Opioid Summit Demonstrates How Learning Systems Can Improve Care
By: Eric B. Larson |
November 14, 2012 at 12:57 pm
Group Health’s National Summit on Opioid Safety, held last week in Seattle, was a great example of a learning health care system sharing ways to improve patient safety and quality of care. The conference was organized by Group Health Research Institute Senior Investigator Michael Von Korff, ScD, and Group Health physician Michelle Seelig, MD—with support from the Group Health Foundation, in collaboration with the University of Washington (UW) Department of Family Medicine and Physicians for Responsible Opioid Prescribing.
The Summit highlighted ways that research scientists and clinicians can work together to make care safer and more effective for patients with chronic pain. The science is changing physicians’ prescribing practices, and clinicians are helping shape how necessary changes are carried out in practice.
More than 100 experts attended the two-day gathering to address problems caused by long-term use of prescription opioids such as Oxycontin and Vicodin for chronic noncancer pain. Attendees included researchers, health care leaders, and clinicians from Group Health, UW, and The Everett Clinic—as well as national and international participants from as far away as Australia.
Research here at Group Health and elsewhere has shown that patients who stay on opioid therapy for months or years are at risk of falling, becoming addicted, and experiencing fatal overdose. The problem of overuse has reached epidemic levels; not including patients with cancer and those in end-of-life care, about 3 percent of U.S. adults are using prescription opioids long term.
Recognizing that the problem can’t be solved by individual clinicians alone, Summit speakers shared new approaches some health systems are using—such as Group Health’s opioid risk mitigation initiative. The initiative focuses on developing safe and effective care-management plans for each individual being treated with opioids for chronic pain.
The experts who presented at the Summit are now drafting principles to encourage more selective and cautious use of opioid in managing chronic pain. Summit speakers urged proactive, preventive measures focusing on individual patients’ goals, risks, and lifestyles—including focusing on helping patients return to work and resuming rewarding life activities, rather than a narrow focus on pain reduction alone. They called for a “cultural transformation” in medicine that helps patients learn to manage and accept chronic pain, while discouraging over-reliance on pain medications.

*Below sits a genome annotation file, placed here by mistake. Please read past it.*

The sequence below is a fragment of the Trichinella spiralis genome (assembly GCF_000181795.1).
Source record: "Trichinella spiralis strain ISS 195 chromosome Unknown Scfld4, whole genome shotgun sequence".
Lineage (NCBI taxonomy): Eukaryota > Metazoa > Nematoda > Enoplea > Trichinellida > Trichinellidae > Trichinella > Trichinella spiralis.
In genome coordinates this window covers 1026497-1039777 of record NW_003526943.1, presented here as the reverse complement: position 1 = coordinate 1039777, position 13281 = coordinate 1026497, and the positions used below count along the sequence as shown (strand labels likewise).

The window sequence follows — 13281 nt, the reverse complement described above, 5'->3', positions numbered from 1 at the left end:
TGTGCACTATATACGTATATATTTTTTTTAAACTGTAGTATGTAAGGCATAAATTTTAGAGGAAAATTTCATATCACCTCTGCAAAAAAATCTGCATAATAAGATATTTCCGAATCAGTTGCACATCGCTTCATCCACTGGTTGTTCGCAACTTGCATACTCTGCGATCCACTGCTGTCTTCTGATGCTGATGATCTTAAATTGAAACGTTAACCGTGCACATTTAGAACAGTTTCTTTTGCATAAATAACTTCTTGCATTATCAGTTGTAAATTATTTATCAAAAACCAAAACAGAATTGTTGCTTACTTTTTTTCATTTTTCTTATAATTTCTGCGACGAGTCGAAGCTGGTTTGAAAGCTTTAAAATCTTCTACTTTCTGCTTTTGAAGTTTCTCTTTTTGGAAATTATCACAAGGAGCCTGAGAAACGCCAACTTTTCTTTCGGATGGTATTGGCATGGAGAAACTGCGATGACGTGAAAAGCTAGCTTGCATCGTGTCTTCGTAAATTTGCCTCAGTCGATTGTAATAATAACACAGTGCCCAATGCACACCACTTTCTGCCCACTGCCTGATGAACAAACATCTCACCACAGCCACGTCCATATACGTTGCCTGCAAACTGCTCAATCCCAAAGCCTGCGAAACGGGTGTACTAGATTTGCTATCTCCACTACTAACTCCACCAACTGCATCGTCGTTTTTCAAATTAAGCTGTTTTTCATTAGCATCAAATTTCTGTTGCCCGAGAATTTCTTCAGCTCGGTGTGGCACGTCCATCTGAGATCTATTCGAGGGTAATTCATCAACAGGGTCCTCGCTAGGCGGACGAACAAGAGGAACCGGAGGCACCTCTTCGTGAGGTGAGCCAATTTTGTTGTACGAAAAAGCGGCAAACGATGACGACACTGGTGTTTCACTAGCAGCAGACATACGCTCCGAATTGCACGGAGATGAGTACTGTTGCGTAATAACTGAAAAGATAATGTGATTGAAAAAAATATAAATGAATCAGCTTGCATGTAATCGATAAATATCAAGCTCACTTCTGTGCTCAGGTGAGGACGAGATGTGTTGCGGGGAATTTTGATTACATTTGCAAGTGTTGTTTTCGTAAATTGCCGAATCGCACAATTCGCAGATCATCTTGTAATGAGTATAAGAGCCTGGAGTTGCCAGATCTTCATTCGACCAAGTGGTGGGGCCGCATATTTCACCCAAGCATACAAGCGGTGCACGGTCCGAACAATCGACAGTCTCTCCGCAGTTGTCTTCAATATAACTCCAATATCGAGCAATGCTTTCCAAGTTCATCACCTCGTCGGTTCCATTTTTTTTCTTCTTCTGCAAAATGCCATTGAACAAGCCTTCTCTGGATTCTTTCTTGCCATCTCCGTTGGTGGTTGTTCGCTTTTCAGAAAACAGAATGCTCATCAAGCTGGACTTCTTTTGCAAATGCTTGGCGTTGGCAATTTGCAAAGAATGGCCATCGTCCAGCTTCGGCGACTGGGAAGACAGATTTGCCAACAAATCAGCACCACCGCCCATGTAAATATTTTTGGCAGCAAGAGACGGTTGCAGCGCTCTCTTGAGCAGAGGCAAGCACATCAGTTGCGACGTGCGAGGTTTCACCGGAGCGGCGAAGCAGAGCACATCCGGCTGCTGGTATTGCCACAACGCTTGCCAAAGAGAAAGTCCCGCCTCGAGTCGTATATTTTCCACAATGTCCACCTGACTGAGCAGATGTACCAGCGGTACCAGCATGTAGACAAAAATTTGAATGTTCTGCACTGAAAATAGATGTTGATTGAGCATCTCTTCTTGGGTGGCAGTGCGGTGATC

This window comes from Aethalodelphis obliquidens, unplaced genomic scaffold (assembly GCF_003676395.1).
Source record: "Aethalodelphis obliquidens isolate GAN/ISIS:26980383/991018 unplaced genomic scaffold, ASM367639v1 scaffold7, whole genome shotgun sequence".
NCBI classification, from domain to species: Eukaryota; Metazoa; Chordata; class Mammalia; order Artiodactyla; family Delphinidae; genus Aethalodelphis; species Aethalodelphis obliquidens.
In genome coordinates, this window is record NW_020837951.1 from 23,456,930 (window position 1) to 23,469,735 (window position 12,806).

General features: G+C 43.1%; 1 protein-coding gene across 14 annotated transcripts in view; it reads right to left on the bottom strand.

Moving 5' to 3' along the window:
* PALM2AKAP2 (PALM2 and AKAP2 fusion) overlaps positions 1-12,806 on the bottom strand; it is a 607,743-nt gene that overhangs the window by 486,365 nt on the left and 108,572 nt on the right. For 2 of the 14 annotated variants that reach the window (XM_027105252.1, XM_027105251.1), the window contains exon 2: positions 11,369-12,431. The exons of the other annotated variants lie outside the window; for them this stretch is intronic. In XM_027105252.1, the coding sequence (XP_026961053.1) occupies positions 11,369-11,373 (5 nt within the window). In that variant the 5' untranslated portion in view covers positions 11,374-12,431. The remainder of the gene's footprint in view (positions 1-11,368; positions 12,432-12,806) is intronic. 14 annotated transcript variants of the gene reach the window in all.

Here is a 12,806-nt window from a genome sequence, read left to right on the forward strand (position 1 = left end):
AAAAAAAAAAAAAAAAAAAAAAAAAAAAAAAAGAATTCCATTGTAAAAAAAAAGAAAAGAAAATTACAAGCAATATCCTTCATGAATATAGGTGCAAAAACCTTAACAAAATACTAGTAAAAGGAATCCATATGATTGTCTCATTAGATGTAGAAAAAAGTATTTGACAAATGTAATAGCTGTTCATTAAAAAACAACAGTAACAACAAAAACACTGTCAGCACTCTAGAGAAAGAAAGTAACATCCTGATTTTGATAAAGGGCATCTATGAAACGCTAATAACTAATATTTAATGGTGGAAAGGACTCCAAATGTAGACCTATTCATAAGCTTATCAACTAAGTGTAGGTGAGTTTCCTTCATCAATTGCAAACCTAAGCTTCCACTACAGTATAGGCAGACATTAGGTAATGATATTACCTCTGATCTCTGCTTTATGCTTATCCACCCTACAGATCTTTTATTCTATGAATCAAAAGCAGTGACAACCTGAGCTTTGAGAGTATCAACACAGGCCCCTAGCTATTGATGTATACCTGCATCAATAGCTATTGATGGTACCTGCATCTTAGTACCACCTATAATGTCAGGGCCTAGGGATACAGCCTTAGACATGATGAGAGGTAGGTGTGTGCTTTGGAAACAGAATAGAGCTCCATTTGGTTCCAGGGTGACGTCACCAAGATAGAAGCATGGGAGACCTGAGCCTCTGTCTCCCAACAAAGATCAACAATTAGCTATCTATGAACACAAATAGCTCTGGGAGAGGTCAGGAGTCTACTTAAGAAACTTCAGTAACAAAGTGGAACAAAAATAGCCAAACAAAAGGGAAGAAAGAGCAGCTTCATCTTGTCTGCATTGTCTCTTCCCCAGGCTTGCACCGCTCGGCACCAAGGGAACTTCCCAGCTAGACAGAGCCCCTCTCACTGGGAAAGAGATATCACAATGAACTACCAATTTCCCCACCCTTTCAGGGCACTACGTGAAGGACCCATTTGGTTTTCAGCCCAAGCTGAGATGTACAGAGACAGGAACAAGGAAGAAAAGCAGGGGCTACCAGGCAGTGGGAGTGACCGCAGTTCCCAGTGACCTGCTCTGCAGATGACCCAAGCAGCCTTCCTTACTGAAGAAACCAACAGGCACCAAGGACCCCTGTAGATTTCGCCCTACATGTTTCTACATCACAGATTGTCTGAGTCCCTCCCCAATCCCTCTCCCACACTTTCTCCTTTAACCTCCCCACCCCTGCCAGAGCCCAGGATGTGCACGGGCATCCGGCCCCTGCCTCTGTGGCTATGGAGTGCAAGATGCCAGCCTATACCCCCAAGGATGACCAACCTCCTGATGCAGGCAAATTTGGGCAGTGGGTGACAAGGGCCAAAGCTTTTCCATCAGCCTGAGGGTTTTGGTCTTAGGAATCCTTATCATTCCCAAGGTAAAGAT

Cultural transformation may sound like a tall order, but as efforts to improve care for chronic pain at Group Health have shown, researchers and physicians working together can develop innovations that help patients in diverse settings regionally, nationally, and internationally.
I’ve included some presentations from the conference, and for more materials go here.
Presented by Michael Von Korff ScD, senior investigator for Group Health Research Institute
Presentation by Roger Chou, MD, associate professor of medicine for Oregon Health & Science University
and Director of Pacific Northwest Evidence-based Practice Center.
Presentation by Jane C. Ballantyne, MD FRCA, with the Department of Anesthesiology and Pain Medicine at UW Medicine.
Presentation by, Grant Scull MD, associate director for Group Health Family Medicine Residency
Presentation by Erin E. Krebs, MD, MPH, Minneapolis VA Health Care System and University of Minnesota Medical School
Presentation by Andrew Kolodny, M.D., chair, department of Psychiatry Maimonides Medical Center Brooklyn, New York
Presentation by Gary M. Franklin, MD, MPH, research professor for the Departments of Environmental Health, Neurology, and Health Services University of Washington